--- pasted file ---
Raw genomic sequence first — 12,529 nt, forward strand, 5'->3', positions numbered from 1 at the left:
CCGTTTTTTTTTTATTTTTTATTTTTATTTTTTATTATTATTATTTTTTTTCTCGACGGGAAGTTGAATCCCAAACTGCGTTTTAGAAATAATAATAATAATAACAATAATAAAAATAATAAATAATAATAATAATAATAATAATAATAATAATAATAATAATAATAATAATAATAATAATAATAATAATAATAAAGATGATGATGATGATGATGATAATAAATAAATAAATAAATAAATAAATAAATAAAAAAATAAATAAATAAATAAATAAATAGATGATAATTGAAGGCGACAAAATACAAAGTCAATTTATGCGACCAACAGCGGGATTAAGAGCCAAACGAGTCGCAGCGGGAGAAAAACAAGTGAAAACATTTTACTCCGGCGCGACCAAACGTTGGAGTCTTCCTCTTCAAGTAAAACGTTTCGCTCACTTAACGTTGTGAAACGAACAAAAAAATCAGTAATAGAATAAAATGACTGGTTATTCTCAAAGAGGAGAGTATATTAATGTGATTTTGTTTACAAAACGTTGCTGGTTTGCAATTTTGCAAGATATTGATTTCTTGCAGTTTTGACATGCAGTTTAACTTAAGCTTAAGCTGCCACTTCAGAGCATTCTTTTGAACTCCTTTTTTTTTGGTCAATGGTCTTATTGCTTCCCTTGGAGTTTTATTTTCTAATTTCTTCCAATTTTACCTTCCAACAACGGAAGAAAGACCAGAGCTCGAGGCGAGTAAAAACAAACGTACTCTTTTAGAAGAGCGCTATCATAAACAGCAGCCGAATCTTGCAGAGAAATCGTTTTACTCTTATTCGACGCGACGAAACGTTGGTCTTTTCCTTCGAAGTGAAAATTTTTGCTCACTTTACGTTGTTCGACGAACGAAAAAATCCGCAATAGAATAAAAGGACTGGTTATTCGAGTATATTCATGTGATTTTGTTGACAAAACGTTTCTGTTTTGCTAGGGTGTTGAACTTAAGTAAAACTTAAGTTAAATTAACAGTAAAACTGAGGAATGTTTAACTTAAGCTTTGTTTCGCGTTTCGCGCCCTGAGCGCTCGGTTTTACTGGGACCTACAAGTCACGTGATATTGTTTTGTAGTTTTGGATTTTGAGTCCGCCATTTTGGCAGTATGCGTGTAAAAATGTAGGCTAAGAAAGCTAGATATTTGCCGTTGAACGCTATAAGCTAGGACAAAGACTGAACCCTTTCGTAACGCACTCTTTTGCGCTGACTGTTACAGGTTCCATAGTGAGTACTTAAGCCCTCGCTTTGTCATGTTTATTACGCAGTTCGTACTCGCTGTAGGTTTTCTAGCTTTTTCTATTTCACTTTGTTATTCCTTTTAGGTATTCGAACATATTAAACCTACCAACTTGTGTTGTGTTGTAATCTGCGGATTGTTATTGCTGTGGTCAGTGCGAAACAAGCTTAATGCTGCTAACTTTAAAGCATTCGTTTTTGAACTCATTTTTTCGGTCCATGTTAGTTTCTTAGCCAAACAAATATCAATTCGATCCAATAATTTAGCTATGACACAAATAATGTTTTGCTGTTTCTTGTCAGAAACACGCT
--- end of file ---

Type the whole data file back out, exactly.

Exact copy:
Raw genomic sequence first — 12,529 nt, forward strand, 5'->3', positions numbered from 1 at the left:
CCGTTTTTTTTTTATTTTTTATTTTTATTTTTTATTATTATTATTTTTTTTCTCGACGGGAAGTTGAATCCCAAACTGCGTTTTAGAAATAATAATAATAATAACAATAATAAAAATAATAAATAATAATAATAATAATAATAATAATAATAATAATAATAATAATAATAATAATAATAATAATAATAATAATAAAGATGATGATGATGATGATGATAATAAATAAATAAATAAATAAATAAATAAATAAAAAAATAAATAAATAAATAAATAAATAGATGATAATTGAAGGCGACAAAATACAAAGTCAATTTATGCGACCAACAGCGGGATTAAGAGCCAAACGAGTCGCAGCGGGAGAAAAACAAGTGAAAACATTTTACTCCGGCGCGACCAAACGTTGGAGTCTTCCTCTTCAAGTAAAACGTTTCGCTCACTTAACGTTGTGAAACGAACAAAAAAATCAGTAATAGAATAAAATGACTGGTTATTCTCAAAGAGGAGAGTATATTAATGTGATTTTGTTTACAAAACGTTGCTGGTTTGCAATTTTGCAAGATATTGATTTCTTGCAGTTTTGACATGCAGTTTAACTTAAGCTTAAGCTGCCACTTCAGAGCATTCTTTTGAACTCCTTTTTTTTTGGTCAATGGTCTTATTGCTTCCCTTGGAGTTTTATTTTCTAATTTCTTCCAATTTTACCTTCCAACAACGGAAGAAAGACCAGAGCTCGAGGCGAGTAAAAACAAACGTACTCTTTTAGAAGAGCGCTATCATAAACAGCAGCCGAATCTTGCAGAGAAATCGTTTTACTCTTATTCGACGCGACGAAACGTTGGTCTTTTCCTTCGAAGTGAAAATTTTTGCTCACTTTACGTTGTTCGACGAACGAAAAAATCCGCAATAGAATAAAAGGACTGGTTATTCGAGTATATTCATGTGATTTTGTTGACAAAACGTTTCTGTTTTGCTAGGGTGTTGAACTTAAGTAAAACTTAAGTTAAATTAACAGTAAAACTGAGGAATGTTTAACTTAAGCTTTGTTTCGCGTTTCGCGCCCTGAGCGCTCGGTTTTACTGGGACCTACAAGTCACGTGATATTGTTTTGTAGTTTTGGATTTTGAGTCCGCCATTTTGGCAGTATGCGTGTAAAAATGTAGGCTAAGAAAGCTAGATATTTGCCGTTGAACGCTATAAGCTAGGACAAAGACTGAACCCTTTCGTAACGCACTCTTTTGCGCTGACTGTTACAGGTTCCATAGTGAGTACTTAAGCCCTCGCTTTGTCATGTTTATTACGCAGTTCGTACTCGCTGTAGGTTTTCTAGCTTTTTCTATTTCACTTTGTTATTCCTTTTAGGTATTCGAACATATTAAACCTACCAACTTGTGTTGTGTTGTAATCTGCGGATTGTTATTGCTGTGGTCAGTGCGAAACAAGCTTAATGCTGCTAACTTTAAAGCATTCGTTTTTGAACTCATTTTTTCGGTCCATGTTAGTTTCTTAGCCAAACAAATATCAATTCGATCCAATAATTTAGCTATGACACAAATAATGTTTTGCTGTTTCTTGTCAGAAACACGCT